Monday, March 3, 2014

Review: Batman/Superman #8


I am finally back from the institution of higher learning and that means I have to get through all of last week's comic's reviews. And there are a ton of them.

I thought I would start out with what I thought was the best of them - Batman/Superman #8, the first official part of the First Contact story, the crossover between the Prime Earth Superman and Batman and their Earth 2 family members Power Girl and Huntress.

I have had nothing but praise for the Batman/Superman book so far with its two very different story arcs and two different art styles. Greg Pak really seems to have a grasp of who Superman and Batman are. The characterization in this book (and for Superman in Action Comics as well) has been spot on. We see a cautious almost paranoid Batman but one who honors his parents and who is trying to fix the world. There is more than darkness and fear in him here. And Superman carries just enough Silver Age optimism and fun with a more measured modern feel to make him the best of all worlds.

So I was not surprised when Huntress and Power Girl felt more real and natural as well. Paul Levitz has tried his best to infuse characterization into Helena and Karen in their main book. But they often feel two-dimensional or caricatures of themselves. So I was thrilled to hear them speak like heroes and act more well-rounded here.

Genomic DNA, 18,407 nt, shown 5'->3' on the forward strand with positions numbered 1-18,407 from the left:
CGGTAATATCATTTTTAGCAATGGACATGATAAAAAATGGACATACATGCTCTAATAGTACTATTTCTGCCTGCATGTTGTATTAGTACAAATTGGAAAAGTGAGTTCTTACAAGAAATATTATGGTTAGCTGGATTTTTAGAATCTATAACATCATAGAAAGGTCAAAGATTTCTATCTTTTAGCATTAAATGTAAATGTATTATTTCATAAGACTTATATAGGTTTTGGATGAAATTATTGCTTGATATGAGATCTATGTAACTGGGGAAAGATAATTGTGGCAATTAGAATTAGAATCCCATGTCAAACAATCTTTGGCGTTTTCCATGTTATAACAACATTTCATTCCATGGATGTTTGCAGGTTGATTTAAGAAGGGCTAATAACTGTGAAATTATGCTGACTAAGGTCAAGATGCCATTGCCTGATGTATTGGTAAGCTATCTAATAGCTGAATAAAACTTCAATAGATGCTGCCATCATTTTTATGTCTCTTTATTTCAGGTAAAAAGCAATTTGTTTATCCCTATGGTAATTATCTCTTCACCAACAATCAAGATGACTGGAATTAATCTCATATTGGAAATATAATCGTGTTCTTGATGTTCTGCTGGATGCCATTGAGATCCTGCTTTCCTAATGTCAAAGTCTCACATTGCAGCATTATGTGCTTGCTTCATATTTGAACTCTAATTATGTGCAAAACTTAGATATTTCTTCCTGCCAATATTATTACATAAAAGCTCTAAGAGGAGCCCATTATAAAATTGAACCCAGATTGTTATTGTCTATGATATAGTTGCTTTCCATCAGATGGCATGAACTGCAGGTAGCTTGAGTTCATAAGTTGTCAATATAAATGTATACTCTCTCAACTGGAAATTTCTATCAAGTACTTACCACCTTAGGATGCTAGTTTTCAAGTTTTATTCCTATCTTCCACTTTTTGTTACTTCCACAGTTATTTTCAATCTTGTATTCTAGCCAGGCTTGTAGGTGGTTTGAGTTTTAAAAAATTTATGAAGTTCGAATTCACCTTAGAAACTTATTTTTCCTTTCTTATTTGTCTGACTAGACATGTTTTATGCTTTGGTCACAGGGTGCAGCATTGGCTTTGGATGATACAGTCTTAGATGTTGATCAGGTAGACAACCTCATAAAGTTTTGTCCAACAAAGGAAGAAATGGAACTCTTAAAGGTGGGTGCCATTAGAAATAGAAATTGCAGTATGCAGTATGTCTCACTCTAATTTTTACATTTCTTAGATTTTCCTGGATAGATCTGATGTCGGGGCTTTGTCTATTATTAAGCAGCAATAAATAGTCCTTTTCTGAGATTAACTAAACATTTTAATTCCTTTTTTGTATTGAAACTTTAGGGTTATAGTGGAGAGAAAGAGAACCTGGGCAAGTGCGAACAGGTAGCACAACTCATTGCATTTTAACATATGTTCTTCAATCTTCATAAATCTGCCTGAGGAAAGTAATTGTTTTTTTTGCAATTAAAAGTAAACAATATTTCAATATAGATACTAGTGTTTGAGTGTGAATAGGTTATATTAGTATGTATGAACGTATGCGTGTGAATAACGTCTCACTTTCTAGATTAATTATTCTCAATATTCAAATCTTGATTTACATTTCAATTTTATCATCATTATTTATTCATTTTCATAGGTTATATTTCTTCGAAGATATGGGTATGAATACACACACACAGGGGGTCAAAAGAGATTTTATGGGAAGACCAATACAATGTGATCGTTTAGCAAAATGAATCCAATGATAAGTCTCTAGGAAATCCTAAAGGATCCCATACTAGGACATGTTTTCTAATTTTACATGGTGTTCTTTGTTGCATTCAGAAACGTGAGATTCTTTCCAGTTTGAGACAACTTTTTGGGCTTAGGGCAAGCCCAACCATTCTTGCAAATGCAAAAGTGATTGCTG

But the real grist is to hear Helena and Karen contrast the Batman/Superman relationship on this world - tenuous, barely existent -  to the true deep friendship of the Earth 2 pair. It is that contrast that sheds a light on the dark current DC.

The real treat here is Jae Lee's art. As I said in his first arc, there is an occasional surreal, dream-like quality to his art and it really works here. I understand the near complete lack of backgrounds. But this book is mesmerizing and beautiful. Another of those rare books that I thumbed through after just to look at the pictures. In fact, it was hard to choose reviewing panels because they are all so sharp.


The book starts were last month's Worlds' Finest ended, with Helena trapped in the Batcave. Pak does a great job here having Helena explain who she is. We get to see the origin of her crossing to Prime Earth in Lee's style. I love this lower panel of the the PG/Huntress pair.

But Pak also gives us Bruce's internal thoughts of trusting her. It is interesting to see this crack in the impenetrable emotional wall of Batman. How he flashes to the first storyline, meeting the other Bruce and how his heart (he has one?) senses this is his daughter. And yet that trust isn't enough to just accept her. He drugs her and runs a scan ... one that confirms what his heart told him.


One thing that stuck out last issue was how quickly Helena got caught by a simple trap in the cave.